Controversial media company and alleged spreader of adware Zango, formerly 180solutions, has been forced to back down from its legal attempts to get both Kaspersky Lab and PC Tools to reclassify its applications as non-threatening and prevent security software from blocking them.
Kaspersky Lab reports that the US District Court of Washington has ruled in their favour, granting immunity from liability in a case brought by Zango which claimed its applications, which install pop-up ads, were being unfairly blocked. Judge Coughenour of the Western District of Washington obviously didn't agree with Zango, throwing the case out of court on the grounds that Kaspersky was immune from liability under the provisions of the Communications Decency Act, which states in part: "No provider or user of an interactive computer service shall be held liable on account of any action voluntarily taken in good faith to restrict access to or availability of material that the provider or user considers to be obscene, lewd, lascivious, filthy, excessively violent, harassing, or otherwise objectionable, whether or not such material is constitutionally protected, or any action taken to enable or make available to information content providers or others the technical means to restrict access to [such] material."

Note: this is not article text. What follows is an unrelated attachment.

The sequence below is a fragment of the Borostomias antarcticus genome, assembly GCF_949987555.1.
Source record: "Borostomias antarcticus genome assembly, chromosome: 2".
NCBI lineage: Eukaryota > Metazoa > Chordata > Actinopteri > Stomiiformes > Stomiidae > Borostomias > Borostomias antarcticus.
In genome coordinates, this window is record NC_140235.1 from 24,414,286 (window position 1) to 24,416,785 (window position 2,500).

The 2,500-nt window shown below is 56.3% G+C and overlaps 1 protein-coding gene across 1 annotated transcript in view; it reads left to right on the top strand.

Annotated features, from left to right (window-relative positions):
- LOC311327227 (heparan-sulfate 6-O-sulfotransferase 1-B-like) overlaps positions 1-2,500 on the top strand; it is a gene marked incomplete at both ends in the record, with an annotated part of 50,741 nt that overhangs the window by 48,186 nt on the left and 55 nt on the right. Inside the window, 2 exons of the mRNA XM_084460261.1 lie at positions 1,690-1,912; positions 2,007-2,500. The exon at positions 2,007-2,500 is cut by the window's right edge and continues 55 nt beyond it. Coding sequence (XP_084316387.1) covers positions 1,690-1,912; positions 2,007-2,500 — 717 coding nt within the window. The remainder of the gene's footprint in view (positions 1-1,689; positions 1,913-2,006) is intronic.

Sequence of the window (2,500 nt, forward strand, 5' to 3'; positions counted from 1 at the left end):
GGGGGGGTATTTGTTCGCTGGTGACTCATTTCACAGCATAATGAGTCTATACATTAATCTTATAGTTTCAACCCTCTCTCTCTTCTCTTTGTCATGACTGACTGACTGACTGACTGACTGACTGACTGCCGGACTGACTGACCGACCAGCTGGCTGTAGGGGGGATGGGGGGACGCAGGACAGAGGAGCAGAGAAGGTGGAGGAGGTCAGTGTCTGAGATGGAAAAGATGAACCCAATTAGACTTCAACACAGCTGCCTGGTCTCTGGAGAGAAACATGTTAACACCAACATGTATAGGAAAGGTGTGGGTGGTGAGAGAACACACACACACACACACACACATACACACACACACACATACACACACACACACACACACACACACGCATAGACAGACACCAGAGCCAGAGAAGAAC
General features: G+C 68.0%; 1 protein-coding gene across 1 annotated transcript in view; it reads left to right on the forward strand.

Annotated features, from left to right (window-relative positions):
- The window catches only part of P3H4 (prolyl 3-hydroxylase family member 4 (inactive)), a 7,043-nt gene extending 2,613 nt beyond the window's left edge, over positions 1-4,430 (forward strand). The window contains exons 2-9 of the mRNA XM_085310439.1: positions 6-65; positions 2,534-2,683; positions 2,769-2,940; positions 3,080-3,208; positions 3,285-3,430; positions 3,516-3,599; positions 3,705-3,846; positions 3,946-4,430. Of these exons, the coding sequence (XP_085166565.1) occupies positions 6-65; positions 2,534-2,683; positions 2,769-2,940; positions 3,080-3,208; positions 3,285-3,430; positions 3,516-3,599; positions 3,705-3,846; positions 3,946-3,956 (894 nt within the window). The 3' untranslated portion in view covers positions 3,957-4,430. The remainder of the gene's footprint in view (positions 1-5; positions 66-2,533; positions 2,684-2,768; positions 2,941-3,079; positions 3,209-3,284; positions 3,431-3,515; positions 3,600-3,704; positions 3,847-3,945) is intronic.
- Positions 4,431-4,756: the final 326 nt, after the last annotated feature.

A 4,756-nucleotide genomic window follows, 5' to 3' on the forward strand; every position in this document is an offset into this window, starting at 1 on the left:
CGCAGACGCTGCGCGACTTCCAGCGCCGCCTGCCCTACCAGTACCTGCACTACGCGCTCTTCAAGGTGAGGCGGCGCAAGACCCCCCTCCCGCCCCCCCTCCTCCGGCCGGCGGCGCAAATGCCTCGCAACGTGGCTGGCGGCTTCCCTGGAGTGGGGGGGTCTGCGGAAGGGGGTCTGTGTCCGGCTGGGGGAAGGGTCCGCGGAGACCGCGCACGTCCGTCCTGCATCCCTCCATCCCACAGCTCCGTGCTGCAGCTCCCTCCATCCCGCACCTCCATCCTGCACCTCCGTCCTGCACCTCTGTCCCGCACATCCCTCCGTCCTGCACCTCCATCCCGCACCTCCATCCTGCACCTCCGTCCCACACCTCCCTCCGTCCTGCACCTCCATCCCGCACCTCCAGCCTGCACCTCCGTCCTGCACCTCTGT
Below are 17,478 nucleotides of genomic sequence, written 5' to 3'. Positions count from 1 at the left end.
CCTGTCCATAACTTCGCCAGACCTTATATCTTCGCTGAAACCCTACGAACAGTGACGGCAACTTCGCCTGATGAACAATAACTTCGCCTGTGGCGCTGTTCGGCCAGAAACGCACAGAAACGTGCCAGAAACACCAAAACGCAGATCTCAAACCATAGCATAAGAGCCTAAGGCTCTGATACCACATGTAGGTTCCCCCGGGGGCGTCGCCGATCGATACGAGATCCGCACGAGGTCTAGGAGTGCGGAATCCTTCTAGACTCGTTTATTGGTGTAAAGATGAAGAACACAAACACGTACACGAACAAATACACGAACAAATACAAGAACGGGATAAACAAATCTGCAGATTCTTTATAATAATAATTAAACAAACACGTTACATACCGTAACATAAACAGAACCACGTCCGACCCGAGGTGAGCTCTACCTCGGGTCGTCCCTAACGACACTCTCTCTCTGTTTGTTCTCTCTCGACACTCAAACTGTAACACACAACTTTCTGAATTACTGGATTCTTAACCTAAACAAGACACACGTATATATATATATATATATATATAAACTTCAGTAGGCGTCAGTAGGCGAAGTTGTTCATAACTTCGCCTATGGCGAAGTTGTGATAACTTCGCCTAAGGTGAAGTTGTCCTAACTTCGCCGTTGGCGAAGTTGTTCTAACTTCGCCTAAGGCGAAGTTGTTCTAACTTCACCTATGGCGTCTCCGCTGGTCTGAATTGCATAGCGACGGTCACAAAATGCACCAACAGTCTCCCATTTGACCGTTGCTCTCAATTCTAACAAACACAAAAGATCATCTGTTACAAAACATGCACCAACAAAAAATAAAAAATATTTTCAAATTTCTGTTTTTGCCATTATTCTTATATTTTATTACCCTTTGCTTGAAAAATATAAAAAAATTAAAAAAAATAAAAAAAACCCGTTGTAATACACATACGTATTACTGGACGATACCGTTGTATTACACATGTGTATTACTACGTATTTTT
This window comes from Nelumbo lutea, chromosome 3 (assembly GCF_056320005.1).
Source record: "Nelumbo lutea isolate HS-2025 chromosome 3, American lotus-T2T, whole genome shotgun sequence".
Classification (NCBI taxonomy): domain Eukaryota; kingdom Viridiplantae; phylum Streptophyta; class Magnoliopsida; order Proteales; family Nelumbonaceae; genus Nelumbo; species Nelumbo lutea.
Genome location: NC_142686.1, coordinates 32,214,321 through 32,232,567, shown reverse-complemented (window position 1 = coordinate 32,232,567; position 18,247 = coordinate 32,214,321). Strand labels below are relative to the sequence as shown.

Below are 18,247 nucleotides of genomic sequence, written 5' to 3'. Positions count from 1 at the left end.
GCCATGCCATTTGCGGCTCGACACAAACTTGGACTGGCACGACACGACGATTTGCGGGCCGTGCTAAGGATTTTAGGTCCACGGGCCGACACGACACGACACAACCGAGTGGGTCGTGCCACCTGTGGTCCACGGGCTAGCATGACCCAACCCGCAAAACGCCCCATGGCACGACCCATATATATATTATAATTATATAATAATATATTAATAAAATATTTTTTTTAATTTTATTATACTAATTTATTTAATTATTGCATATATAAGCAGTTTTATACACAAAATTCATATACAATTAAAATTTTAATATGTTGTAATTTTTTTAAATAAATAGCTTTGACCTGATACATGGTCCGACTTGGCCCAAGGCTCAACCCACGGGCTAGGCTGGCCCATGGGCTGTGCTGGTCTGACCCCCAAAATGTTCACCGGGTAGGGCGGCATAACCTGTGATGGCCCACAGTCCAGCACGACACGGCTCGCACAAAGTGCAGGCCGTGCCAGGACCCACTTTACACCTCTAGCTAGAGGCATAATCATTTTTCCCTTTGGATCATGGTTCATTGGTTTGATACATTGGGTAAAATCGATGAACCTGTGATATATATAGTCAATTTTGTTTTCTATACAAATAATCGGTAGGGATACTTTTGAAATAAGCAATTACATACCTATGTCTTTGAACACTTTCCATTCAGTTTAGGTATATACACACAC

"Kaspersky Lab's mission is, and has always been, to make the Internet a safer place for all. We are thrilled with the outcome of this case because it supports the key message of the information security industry - consumer protection comes first" Eugene Kaspersky, CEO of Kaspersky Lab, told us.
It has not been a good week for Zango which was forced to drop another similar case, in the same court, against Australian anti-spyware outfit PC Tools after it became clear it was not going to win. Zango puts a different shine on the decision, stating in an official blog on the matter that PC Tools had made changes and "no longer eliminates or blocks Zango software as it did previously."
PC Tools, and most commentators, see it differently though. "It appears that Zango has realised they were not going to prevail in this matter and the case has been withdrawn on this basis" Simon Clausen, Chief Executive Officer at PC Tools told DaniWeb, adding "we believe the case should not have been brought in the first place. The outcome sends a strong message that PC Tools will not be changing their classification of programs as a result of the threat of legal proceedings."
One thing is clear, however, and that is this represents a huge victory for the ordinary user, fed up with adware and spyware. It protects the consumer by giving them a choice over what information and software is allowed on their systems, and gives the anti-spyware vendors the right to identify and block applications they feel are undermining that choice. Nothing is stopping users from configuring their anti-spyware scanners so as to allow Zango products, after all…